Usually I use my own gear and do studio based videos however I've been thinking about going around my state and getting a crew together with video cameras to film some of the live concerts around the area. I hope to make some money out of all this too to cover gas prices as well as tape stock.
Thing is, do I need a press pass for this type of work? What's the proper way to go about getting one? What are the advantages of using a press pass?
In the UK there's a voluntary scheme.
For many events a press card doesn't mean anything - nobody seems to ask for them and it won't get you in the door. You need to apply to the event organisers/promoter for a pass which usually involves proving who you work for and that your work has been formally published.
There may be something similar in the US.
For the type of work you're talking about (concerts), a press pass will be as much use as a chocolate teapot, you need to apply to the organisers direct and explain who you are, what you want to do and where the footage will be shown. The problem with concerts, is that there copyright considerations for the band's music - and if you'll make any money from distributing the footage. PR people are only interested in letting you in if they think you can get them maximum publicity, if you can, it's those people you need to talk to, just flashing a press card at them will have no effect. I've had several types of accredited press passes over the years issued by UK journalist organisations (NUJ, BAJ), the only time I ever had to show it was when I wanted access to Downing Street (UK Prime Ministers residence), more often than not, mentioning I was press was more of hinderence than a help (being herded into 'pig pens' with 100 other guys and no room to swing a cat let alone a camera), on the occasions I've approached organisers direct I've had a much better response and they've bent over backwards to be accommodating.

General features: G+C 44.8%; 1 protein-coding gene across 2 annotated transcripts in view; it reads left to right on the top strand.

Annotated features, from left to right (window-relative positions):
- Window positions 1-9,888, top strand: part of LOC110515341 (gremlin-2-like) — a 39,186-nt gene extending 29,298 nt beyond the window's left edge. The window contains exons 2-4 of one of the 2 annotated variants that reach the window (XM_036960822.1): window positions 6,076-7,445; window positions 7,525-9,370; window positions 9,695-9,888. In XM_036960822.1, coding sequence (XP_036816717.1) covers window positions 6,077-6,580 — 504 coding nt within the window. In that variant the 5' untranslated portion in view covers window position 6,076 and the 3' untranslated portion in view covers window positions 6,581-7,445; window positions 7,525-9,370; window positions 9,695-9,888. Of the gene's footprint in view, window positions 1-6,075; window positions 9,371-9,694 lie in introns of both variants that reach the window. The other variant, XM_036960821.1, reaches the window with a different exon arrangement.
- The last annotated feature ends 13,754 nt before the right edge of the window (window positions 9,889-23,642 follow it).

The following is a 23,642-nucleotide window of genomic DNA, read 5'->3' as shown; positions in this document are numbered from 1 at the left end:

I can read this another way, I think from your posts that you're a media student or the like and that you're asking about local gigs (ie non pro touring bands)
If you're after filming the local music scene then you wouldn't need a "pass" although I've seen amateur video guys logo'd up as if they were on U2's world tour.
If you have a local music web site for bands/PA/lights then you could make some contacts and try to get in with a venue to do showcase videos.
Once you've done a few, it's easier.
If you're doing live gigs then running wild cameras with a multicam programme is the way to go, but get a feed from the desk for one camera, don't forget to also record an ambient audience track to add in, and don't stop any cameras unlewss you have to.
Getting a proper multitrack recording of the gig will obviously be of benefit.
You may fall into local H&S problems but common sense can help, you may need public liability insurance and over here, running on batteries can save a load of time compared to PAT certificates that cover mains equipent.
Thanks for the info everyone. Yea I'm not going after large artists, just local smaller groups/gigs.
In the past I've been directed by my college to record a few local artists playing at parks and such and we usually would use Canon XL2s with audio recording to one camera direct from the board, the other two on tripods and the such capturing ambient sound and rolling until the tapes ran out.
an example of that type setup:
I would love a TriCaster and some HD cameras but that racks up a price tag I just can't pay right now and I've tried VidBlaster however that program really eats up resources on even the fastest desktop I have. For now, the best way to get this done is with DV cameras as that's mostly the type of gear I and my friends have access to.
the trouble with Tricaster and live mixes is the possibility (certainty?) of cocking it up.
with wild cameras, there's always the option of another angle, unless the crew are leaping about like numpties.
I do live mixes but only for slow predictable things like ceremonies (projected onto 20 foot screen and web cast) and where the installation time is worth it.
A mate does a lot of concerts at the Royal Albert Hall - classical stuff and it's easier to shoot on loads of EX cameras and mix in post than lug coms, cable and mixers all over the place.
I'd try to get in with local promoters, venue owners and PA/Lighting companies.
Just remember a press pass exists to show the authorities you are an accredited member of the media, but the music and events industry use a laminate system, where crew and the artistes all have specific passes to go access certain areas - these are distributed on the day by the production manager, or assistants and even if security know you, or sometimes even if it's your own venue, having the wrong pass won't let you in! Obviously with smaller bands all you need is something to get in, and often a big camera and piles of kit get you through security much better than a card. I've been asked for mine 3 times in 4 years, but showing it and walking through security without stopping does seem to work.